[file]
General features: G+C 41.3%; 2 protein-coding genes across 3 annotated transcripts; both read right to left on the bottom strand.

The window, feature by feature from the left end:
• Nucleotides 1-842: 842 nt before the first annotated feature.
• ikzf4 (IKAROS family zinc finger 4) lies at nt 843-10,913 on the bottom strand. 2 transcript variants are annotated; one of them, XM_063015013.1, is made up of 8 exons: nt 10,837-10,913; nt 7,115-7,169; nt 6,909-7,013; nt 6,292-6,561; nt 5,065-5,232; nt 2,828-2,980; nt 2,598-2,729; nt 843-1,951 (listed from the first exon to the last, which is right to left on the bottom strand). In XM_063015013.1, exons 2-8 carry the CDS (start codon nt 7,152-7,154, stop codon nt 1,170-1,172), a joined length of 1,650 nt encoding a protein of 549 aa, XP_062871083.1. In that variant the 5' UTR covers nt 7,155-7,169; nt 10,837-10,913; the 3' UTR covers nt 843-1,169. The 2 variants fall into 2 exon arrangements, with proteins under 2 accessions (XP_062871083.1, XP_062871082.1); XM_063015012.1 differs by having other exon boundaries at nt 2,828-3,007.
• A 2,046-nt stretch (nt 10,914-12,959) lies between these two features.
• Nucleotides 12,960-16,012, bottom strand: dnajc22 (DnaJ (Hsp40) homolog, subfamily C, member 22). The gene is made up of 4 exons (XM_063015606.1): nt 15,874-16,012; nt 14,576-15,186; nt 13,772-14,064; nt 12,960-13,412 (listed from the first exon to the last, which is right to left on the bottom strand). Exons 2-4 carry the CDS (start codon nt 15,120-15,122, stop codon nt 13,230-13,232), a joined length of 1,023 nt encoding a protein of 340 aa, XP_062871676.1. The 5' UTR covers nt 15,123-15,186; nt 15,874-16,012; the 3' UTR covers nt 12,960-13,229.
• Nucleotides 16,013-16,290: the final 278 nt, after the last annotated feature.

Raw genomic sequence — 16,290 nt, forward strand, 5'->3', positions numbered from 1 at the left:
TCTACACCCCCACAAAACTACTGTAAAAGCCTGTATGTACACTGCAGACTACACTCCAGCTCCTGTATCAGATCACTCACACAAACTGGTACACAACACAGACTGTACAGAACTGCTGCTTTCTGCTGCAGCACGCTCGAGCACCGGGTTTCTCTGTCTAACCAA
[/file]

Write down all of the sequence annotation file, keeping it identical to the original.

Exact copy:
General features: G+C 41.3%; 2 protein-coding genes across 3 annotated transcripts; both read right to left on the bottom strand.

The window, feature by feature from the left end:
• Nucleotides 1-842: 842 nt before the first annotated feature.
• ikzf4 (IKAROS family zinc finger 4) lies at nt 843-10,913 on the bottom strand. 2 transcript variants are annotated; one of them, XM_063015013.1, is made up of 8 exons: nt 10,837-10,913; nt 7,115-7,169; nt 6,909-7,013; nt 6,292-6,561; nt 5,065-5,232; nt 2,828-2,980; nt 2,598-2,729; nt 843-1,951 (listed from the first exon to the last, which is right to left on the bottom strand). In XM_063015013.1, exons 2-8 carry the CDS (start codon nt 7,152-7,154, stop codon nt 1,170-1,172), a joined length of 1,650 nt encoding a protein of 549 aa, XP_062871083.1. In that variant the 5' UTR covers nt 7,155-7,169; nt 10,837-10,913; the 3' UTR covers nt 843-1,169. The 2 variants fall into 2 exon arrangements, with proteins under 2 accessions (XP_062871083.1, XP_062871082.1); XM_063015012.1 differs by having other exon boundaries at nt 2,828-3,007.
• A 2,046-nt stretch (nt 10,914-12,959) lies between these two features.
• Nucleotides 12,960-16,012, bottom strand: dnajc22 (DnaJ (Hsp40) homolog, subfamily C, member 22). The gene is made up of 4 exons (XM_063015606.1): nt 15,874-16,012; nt 14,576-15,186; nt 13,772-14,064; nt 12,960-13,412 (listed from the first exon to the last, which is right to left on the bottom strand). Exons 2-4 carry the CDS (start codon nt 15,120-15,122, stop codon nt 13,230-13,232), a joined length of 1,023 nt encoding a protein of 340 aa, XP_062871676.1. The 5' UTR covers nt 15,123-15,186; nt 15,874-16,012; the 3' UTR covers nt 12,960-13,229.
• Nucleotides 16,013-16,290: the final 278 nt, after the last annotated feature.

Raw genomic sequence — 16,290 nt, forward strand, 5'->3', positions numbered from 1 at the left:
TCTACACCCCCACAAAACTACTGTAAAAGCCTGTATGTACACTGCAGACTACACTCCAGCTCCTGTATCAGATCACTCACACAAACTGGTACACAACACAGACTGTACAGAACTGCTGCTTTCTGCTGCAGCACGCTCGAGCACCGGGTTTCTCTGTCTAACCAA